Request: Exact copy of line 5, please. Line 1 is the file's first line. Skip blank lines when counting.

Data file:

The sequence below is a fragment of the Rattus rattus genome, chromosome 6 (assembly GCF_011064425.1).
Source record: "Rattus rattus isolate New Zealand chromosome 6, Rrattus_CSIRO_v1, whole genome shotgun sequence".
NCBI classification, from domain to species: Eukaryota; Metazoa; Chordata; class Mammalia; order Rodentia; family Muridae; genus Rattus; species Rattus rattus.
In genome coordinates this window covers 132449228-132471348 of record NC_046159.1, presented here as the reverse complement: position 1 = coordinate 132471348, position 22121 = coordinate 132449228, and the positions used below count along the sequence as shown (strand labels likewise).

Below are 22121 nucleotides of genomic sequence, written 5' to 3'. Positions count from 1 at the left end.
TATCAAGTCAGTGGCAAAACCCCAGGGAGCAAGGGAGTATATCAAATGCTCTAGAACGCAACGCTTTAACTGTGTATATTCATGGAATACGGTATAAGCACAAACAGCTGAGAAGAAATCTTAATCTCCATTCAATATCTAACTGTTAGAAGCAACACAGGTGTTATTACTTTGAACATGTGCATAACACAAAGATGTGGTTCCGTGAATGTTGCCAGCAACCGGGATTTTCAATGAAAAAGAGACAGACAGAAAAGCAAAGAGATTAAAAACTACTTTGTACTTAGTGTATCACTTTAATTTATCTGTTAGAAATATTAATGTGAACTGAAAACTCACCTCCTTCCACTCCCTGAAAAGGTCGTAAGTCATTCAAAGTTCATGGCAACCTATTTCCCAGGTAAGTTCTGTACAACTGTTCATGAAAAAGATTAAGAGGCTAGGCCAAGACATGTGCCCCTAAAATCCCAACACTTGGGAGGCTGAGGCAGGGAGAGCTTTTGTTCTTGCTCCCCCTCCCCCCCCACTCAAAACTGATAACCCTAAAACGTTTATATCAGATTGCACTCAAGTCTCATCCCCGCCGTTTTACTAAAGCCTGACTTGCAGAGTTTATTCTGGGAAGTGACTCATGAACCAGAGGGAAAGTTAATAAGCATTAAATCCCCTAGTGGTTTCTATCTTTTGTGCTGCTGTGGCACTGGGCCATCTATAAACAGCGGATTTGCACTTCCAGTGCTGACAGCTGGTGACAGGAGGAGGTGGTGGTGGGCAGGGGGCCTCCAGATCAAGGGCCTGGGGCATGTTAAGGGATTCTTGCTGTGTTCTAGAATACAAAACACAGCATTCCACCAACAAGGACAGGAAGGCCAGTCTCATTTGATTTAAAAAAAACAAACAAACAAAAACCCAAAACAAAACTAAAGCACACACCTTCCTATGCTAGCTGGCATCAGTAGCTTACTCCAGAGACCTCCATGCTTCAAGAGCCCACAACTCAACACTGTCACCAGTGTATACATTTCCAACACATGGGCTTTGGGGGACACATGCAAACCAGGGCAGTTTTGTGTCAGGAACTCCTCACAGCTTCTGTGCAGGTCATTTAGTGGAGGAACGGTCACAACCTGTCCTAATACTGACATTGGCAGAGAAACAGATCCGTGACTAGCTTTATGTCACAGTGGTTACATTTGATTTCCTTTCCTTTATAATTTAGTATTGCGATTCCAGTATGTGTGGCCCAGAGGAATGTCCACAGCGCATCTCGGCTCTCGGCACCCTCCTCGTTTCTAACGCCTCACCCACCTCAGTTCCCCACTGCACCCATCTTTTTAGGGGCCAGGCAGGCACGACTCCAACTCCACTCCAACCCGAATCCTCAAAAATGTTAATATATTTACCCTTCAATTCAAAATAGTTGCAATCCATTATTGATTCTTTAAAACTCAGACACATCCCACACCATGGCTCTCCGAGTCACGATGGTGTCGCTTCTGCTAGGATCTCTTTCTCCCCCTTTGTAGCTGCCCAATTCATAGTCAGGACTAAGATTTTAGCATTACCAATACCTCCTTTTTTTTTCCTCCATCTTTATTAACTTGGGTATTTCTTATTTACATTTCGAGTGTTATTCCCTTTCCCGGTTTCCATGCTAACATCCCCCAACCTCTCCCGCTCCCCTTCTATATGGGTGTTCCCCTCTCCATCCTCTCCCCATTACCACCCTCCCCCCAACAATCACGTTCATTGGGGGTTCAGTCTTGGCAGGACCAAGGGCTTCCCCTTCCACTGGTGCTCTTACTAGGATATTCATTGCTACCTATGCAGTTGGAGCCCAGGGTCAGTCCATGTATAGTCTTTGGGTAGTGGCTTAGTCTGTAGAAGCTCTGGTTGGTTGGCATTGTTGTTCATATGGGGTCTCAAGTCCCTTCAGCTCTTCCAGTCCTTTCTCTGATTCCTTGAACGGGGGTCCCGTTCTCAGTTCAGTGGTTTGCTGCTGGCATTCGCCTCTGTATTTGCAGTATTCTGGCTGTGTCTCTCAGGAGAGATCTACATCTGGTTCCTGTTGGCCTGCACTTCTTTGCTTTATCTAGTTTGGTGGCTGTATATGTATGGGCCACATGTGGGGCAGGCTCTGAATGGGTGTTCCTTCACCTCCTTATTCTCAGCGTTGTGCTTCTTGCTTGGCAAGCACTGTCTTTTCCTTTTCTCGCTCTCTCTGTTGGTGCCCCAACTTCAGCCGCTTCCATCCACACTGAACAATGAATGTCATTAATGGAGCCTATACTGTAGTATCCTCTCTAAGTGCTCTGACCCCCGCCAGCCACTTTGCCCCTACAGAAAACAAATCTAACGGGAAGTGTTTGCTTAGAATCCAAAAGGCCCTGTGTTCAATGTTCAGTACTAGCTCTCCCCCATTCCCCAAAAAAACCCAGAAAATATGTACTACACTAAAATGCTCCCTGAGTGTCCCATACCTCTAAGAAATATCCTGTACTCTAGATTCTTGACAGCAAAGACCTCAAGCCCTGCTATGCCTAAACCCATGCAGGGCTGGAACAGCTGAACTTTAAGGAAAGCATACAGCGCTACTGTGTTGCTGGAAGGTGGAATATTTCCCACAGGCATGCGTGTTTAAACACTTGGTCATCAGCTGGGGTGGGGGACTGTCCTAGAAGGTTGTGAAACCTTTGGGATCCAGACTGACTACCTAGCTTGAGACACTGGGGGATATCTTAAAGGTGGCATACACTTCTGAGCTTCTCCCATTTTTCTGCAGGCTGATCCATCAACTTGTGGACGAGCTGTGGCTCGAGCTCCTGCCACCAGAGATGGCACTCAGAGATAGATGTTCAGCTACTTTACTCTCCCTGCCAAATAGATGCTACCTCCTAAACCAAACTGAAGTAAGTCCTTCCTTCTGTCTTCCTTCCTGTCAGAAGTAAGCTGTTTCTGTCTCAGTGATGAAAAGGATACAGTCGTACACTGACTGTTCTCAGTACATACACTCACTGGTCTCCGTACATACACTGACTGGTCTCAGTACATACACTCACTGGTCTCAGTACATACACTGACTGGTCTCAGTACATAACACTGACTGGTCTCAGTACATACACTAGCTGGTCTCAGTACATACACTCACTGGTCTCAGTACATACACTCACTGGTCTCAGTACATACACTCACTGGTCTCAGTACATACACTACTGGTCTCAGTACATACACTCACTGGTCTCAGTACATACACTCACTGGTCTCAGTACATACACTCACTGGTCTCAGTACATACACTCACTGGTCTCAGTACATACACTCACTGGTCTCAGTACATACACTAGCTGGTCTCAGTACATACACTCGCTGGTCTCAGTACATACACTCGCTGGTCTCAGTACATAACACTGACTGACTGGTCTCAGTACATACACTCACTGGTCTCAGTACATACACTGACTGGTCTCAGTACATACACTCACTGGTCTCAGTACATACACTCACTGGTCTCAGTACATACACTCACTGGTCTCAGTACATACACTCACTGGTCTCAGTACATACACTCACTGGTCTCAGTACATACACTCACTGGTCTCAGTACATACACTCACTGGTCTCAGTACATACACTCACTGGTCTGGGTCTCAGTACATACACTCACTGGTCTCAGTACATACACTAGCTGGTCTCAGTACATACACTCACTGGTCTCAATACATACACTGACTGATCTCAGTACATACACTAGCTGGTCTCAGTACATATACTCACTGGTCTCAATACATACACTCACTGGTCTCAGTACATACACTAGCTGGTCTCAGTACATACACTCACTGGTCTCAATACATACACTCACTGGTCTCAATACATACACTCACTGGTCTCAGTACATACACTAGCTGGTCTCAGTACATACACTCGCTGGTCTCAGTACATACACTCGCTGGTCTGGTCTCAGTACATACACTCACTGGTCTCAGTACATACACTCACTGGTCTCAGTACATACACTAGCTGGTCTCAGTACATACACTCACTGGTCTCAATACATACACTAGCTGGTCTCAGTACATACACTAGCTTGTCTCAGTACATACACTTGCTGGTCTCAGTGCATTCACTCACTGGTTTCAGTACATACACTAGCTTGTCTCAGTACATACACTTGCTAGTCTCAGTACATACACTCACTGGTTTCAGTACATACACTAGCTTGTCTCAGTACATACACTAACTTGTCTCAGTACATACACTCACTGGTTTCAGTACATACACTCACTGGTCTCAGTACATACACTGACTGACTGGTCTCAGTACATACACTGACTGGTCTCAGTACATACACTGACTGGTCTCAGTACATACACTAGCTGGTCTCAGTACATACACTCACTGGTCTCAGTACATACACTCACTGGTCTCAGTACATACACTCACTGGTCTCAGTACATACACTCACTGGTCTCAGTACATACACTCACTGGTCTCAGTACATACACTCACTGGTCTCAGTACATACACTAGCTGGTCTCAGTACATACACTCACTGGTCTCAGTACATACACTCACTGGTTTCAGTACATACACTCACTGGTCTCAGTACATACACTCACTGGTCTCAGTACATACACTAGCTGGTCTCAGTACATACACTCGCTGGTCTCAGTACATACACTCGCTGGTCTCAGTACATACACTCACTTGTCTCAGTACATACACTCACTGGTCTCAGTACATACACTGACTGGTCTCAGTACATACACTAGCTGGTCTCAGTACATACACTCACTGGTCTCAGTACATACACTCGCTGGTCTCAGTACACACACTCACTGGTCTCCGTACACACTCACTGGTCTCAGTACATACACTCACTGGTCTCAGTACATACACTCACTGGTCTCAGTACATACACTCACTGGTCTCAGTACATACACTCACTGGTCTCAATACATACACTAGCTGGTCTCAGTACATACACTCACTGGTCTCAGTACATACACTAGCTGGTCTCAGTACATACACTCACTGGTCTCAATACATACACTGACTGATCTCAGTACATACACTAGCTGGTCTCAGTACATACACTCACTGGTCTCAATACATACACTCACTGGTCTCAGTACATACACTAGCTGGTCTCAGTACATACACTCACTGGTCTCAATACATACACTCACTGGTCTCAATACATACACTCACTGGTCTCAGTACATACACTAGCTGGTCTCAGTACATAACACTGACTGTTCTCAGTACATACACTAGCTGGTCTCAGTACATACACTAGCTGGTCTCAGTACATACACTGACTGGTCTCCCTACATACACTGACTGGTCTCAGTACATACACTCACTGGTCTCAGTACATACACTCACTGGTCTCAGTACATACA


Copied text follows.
Below are 22121 nucleotides of genomic sequence, written 5' to 3'. Positions count from 1 at the left end.